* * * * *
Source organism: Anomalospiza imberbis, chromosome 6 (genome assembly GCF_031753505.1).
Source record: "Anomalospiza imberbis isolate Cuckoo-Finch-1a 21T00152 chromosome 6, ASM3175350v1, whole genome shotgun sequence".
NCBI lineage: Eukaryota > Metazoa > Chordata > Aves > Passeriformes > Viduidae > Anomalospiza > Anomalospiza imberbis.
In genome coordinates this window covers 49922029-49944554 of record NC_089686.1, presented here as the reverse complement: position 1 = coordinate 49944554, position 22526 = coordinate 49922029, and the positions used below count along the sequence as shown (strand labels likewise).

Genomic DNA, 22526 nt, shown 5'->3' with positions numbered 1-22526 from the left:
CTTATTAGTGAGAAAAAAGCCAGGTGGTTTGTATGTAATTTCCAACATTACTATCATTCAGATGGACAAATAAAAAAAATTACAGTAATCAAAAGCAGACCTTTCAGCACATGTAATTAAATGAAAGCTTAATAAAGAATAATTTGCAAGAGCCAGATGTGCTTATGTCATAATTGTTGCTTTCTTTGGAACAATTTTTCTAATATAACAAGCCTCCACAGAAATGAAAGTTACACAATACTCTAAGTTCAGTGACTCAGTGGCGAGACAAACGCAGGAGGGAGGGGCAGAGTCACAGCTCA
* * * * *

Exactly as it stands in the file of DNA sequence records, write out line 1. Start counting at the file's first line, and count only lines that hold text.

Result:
Source organism: Anomalospiza imberbis, chromosome 6 (genome assembly GCF_031753505.1).